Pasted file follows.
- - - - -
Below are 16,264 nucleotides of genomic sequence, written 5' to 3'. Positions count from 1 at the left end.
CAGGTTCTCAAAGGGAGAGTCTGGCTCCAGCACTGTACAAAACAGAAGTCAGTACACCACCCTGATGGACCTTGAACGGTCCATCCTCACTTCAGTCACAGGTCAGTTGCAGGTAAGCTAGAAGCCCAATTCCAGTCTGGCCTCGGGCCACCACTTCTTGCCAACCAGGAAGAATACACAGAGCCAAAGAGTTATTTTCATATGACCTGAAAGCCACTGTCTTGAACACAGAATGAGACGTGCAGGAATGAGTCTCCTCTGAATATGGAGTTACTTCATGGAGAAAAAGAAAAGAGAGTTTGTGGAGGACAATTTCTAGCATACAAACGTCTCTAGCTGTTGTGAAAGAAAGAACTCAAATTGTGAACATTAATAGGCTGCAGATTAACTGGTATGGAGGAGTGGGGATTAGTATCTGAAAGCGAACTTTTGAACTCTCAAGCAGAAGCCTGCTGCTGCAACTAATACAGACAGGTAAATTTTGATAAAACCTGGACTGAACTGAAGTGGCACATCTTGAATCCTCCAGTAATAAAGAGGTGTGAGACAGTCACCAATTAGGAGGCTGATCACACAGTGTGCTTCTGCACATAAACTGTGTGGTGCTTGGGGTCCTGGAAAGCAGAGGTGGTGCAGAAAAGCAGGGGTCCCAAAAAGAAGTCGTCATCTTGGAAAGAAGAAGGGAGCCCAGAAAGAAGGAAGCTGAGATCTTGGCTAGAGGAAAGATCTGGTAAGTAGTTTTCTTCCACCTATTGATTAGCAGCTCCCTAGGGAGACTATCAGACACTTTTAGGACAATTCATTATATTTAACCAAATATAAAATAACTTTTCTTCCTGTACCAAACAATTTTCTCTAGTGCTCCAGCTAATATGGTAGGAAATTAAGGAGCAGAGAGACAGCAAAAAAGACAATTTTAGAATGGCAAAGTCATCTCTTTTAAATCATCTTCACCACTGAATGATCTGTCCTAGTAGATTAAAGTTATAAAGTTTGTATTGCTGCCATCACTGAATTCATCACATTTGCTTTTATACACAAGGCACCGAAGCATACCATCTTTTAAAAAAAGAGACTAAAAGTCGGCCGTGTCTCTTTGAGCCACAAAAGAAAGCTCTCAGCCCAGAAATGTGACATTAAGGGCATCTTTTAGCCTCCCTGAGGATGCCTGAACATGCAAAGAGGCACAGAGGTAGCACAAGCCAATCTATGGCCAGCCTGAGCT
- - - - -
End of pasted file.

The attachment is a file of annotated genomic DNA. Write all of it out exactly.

Below are 16,264 nucleotides of genomic sequence, written 5' to 3'. Positions count from 1 at the left end.
CAGGTTCTCAAAGGGAGAGTCTGGCTCCAGCACTGTACAAAACAGAAGTCAGTACACCACCCTGATGGACCTTGAACGGTCCATCCTCACTTCAGTCACAGGTCAGTTGCAGGTAAGCTAGAAGCCCAATTCCAGTCTGGCCTCGGGCCACCACTTCTTGCCAACCAGGAAGAATACACAGAGCCAAAGAGTTATTTTCATATGACCTGAAAGCCACTGTCTTGAACACAGAATGAGACGTGCAGGAATGAGTCTCCTCTGAATATGGAGTTACTTCATGGAGAAAAAGAAAAGAGAGTTTGTGGAGGACAATTTCTAGCATACAAACGTCTCTAGCTGTTGTGAAAGAAAGAACTCAAATTGTGAACATTAATAGGCTGCAGATTAACTGGTATGGAGGAGTGGGGATTAGTATCTGAAAGCGAACTTTTGAACTCTCAAGCAGAAGCCTGCTGCTGCAACTAATACAGACAGGTAAATTTTGATAAAACCTGGACTGAACTGAAGTGGCACATCTTGAATCCTCCAGTAATAAAGAGGTGTGAGACAGTCACCAATTAGGAGGCTGATCACACAGTGTGCTTCTGCACATAAACTGTGTGGTGCTTGGGGTCCTGGAAAGCAGAGGTGGTGCAGAAAAGCAGGGGTCCCAAAAAGAAGTCGTCATCTTGGAAAGAAGAAGGGAGCCCAGAAAGAAGGAAGCTGAGATCTTGGCTAGAGGAAAGATCTGGTAAGTAGTTTTCTTCCACCTATTGATTAGCAGCTCCCTAGGGAGACTATCAGACACTTTTAGGACAATTCATTATATTTAACCAAATATAAAATAACTTTTCTTCCTGTACCAAACAATTTTCTCTAGTGCTCCAGCTAATATGGTAGGAAATTAAGGAGCAGAGAGACAGCAAAAAAGACAATTTTAGAATGGCAAAGTCATCTCTTTTAAATCATCTTCACCACTGAATGATCTGTCCTAGTAGATTAAAGTTATAAAGTTTGTATTGCTGCCATCACTGAATTCATCACATTTGCTTTTATACACAAGGCACCGAAGCATACCATCTTTTAAAAAAAGAGACTAAAAGTCGGCCGTGTCTCTTTGAGCCACAAAAGAAAGCTCTCAGCCCAGAAATGTGACATTAAGGGCATCTTTTAGCCTCCCTGAGGATGCCTGAACATGCAAAGAGGCACAGAGGTAGCACAAGCCAATCTATGGCCAGCCTGAGCT